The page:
Stem cell transplantation for CMML – pro

Adult Type Chronic Myelomonocytic Leukemia is part of the spectrum of myelogenous leukemias that may have findings that simulate typical chronic myelogenous leukemia (CML) such as anemia, high white cell count and enlargement of the spleen but is often also calssified as a type of myelodysplasia. However, the cells do not contain the Ph chromosome, or BCR-ABL oncogene, that characterizes chronic myelogenous leukemia. The age and general health of the patient are factors when determining the intensity of CMML treatment. Cytarabine, either standard or low-dose, etoposide, hydroxyurea, and other approaches used for the low-blast count myelogenous leukemias have been tried with little success. Stem cell transplantation can be considered in younger patients (<50 years) with a matched donor. Median survival in CMML is about 20 months, with a range from about 10 to over 60 months.

The first MUD transplant in CMML was reported in 1986. Mulltiple series and cases were subsequently reproted as well as retrospective reviews but no prospective randomized studies have been done.Various chemotherapy regimens for CMML have been used with only modest success.

Bone marrow or stem cell transplantation appears to be the only current treatment that alters the natural history of CMML. In a review of 118 young MDS patients (median age 24, age range 0.3–53 years) who received allogeneic bone marrow transplants from matched unrelated donors, the actuarial probability of survival at 2 years for the 12 patients with CMML was 10%. Transplant-related mortality was influenced by the age of the patient (i.e., <18 years, 40%; 18–35 years, 61%; >35 years, 81%). This study included patients who received transplants as early as 1986, which may have influenced the patient survival data.[18][Level of evidence: 3iiiA] In a recent review of 50 allogeneic transplantations for CMML (i.e., median age 44, age range 19–61 years) from related (n = 43) or unrelated (n = 7) donors, the 5-year-estimated overall survival was 21%. The 5-year estimated probability of relapse was 49%. The data showed a trend for a lower relapse probability of acute graft versus host disease grade II through grade IV and for a higher relapse rate in patients with T cell-depleted grafts, suggesting a graft-versus-CMML effect. This latter series represents the largest cohort of patients with adult CMML and allogeneic stem cell transplantation to date.[Level of evidence: 3iiiA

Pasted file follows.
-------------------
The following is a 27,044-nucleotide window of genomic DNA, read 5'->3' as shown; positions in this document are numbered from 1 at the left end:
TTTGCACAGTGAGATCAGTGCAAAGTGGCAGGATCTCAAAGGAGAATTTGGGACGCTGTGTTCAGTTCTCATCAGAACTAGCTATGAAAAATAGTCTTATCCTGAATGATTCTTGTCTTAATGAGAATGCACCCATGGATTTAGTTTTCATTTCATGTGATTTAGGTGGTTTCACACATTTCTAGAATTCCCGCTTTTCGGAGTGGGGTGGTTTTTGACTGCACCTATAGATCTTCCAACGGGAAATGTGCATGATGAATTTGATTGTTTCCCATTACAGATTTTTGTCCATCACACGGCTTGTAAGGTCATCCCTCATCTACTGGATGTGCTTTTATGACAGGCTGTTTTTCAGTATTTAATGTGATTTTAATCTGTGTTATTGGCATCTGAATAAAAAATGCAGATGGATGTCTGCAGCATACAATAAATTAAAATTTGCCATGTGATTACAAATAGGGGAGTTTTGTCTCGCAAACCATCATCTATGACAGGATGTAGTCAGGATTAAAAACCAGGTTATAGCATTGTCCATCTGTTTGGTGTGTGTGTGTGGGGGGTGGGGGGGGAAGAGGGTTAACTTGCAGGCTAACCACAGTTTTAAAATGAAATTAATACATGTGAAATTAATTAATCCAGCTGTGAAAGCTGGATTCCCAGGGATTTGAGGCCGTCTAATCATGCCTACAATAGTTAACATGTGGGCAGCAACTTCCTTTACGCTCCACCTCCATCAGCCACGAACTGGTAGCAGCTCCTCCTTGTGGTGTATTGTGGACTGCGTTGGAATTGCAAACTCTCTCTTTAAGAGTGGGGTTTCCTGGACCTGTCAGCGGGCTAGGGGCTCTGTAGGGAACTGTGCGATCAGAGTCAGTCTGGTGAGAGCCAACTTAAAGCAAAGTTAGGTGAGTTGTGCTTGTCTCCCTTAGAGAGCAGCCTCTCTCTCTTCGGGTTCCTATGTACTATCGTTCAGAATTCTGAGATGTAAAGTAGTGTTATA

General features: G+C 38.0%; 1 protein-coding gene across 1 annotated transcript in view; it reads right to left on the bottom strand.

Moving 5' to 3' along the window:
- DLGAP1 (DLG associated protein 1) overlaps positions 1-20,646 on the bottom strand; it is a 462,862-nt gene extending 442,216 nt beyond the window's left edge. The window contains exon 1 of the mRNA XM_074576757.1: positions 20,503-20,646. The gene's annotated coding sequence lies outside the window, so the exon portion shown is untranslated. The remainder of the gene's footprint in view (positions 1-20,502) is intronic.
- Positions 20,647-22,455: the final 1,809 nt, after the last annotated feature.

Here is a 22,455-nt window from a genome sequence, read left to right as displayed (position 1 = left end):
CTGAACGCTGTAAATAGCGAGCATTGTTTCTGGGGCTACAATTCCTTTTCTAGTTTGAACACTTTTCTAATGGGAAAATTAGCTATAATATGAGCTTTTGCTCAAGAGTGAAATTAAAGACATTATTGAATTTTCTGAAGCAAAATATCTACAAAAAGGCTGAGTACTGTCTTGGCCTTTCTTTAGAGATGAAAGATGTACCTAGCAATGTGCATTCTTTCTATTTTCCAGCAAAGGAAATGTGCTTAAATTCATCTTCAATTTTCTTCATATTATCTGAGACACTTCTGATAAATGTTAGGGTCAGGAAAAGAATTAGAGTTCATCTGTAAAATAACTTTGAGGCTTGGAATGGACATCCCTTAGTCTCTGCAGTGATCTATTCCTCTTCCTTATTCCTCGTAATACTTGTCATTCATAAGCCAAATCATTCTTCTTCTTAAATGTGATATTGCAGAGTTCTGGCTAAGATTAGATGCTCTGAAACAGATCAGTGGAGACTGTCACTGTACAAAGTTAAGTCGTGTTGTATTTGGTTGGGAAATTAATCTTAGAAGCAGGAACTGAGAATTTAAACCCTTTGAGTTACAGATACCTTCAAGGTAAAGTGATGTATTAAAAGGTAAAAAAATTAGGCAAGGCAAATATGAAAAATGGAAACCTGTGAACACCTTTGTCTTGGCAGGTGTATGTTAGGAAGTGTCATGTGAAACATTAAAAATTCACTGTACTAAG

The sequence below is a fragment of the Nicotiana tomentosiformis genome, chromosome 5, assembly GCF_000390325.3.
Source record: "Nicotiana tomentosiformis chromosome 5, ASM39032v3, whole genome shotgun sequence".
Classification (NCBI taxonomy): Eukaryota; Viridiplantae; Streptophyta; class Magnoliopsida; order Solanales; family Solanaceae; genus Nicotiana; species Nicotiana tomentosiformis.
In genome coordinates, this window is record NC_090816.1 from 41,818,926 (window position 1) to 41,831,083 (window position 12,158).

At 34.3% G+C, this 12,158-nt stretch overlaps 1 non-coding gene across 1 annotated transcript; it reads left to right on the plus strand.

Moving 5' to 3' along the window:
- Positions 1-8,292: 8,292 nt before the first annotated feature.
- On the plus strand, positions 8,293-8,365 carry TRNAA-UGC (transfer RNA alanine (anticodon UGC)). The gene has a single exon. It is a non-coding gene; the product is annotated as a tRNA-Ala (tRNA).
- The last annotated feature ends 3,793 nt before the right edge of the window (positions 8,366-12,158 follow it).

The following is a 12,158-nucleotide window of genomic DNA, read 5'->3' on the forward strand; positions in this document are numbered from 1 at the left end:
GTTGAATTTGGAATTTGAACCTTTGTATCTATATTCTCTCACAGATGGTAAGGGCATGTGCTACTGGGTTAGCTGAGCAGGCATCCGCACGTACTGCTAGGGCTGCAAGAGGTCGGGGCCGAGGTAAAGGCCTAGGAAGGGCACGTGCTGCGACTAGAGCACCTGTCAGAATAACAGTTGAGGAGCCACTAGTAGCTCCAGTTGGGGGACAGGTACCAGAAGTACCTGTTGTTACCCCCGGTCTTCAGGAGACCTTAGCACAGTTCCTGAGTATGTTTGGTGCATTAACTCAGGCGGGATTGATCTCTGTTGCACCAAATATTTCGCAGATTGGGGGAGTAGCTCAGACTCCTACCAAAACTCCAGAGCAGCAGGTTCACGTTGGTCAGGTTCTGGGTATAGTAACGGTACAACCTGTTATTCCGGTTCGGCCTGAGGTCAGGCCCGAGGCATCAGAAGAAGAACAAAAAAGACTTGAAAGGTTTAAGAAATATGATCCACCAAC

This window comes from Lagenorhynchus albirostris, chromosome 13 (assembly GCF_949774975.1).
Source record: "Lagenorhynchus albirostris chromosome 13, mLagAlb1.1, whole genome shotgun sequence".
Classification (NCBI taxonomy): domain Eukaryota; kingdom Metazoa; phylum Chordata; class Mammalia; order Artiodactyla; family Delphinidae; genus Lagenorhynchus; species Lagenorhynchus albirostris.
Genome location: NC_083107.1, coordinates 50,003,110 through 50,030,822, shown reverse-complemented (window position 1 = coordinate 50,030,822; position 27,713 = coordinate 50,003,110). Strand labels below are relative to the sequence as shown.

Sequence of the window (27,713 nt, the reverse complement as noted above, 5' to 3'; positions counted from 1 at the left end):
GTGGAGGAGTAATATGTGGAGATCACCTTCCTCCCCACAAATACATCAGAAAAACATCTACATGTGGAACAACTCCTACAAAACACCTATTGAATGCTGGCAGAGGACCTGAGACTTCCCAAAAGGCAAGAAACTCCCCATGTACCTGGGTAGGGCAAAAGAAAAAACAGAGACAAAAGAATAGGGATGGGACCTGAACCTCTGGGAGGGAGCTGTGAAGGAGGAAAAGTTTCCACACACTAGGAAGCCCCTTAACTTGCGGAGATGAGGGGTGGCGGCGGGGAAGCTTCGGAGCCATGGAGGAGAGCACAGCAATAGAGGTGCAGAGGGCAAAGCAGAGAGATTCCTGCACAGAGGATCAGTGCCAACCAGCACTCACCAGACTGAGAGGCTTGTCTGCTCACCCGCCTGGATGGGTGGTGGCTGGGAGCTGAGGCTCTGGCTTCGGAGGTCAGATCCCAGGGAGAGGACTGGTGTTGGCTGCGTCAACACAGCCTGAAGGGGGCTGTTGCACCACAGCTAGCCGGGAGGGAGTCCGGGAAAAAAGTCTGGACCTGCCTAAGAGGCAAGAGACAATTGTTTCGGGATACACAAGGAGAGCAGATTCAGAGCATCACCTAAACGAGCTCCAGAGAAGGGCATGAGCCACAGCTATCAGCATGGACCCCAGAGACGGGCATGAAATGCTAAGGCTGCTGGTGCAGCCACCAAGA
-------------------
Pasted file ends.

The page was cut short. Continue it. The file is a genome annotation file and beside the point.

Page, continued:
The references article by Onida et al makes the recommendation that allogeneic stem cell transplantation in this disease should only be preformed in clinical trials.

Francesco Onida, Giovanni Barosi, Giuseppe Leone, Luca Malcovati, Enrica Morra, Valeria Santini, Giorgina Specchia, Sante Tura, Management Recommendations For Chronic Myelomonocytic Leukemia: Consensus Statements From The SIE, SIES, GITMO Groups
Haematologica September 2013 98: 1344-1352

Eric Padron, MD, Rami Komrokji, and Alan F. List, The Clinical Management of Chronic
Myelomonocytic Leukemia. MDClinical Advances in Hematology & Oncology Volume 12, Issue 3 March 2014
Kröger N, Zabelina T, Guardiola P, Runde V, Sierra J, Van Biezen A, Niederwieser D, Zander AR, De Witte T.Allogeneic stem cell transplantation of adult chronic myelomonocytic leukaemia. A report on behalf of the Chronic Leukaemia Working Party of the European Group for Blood and Marrow Transplantation (EBMT).Br J Haematol. 2002 Jul;118(1):67-73.

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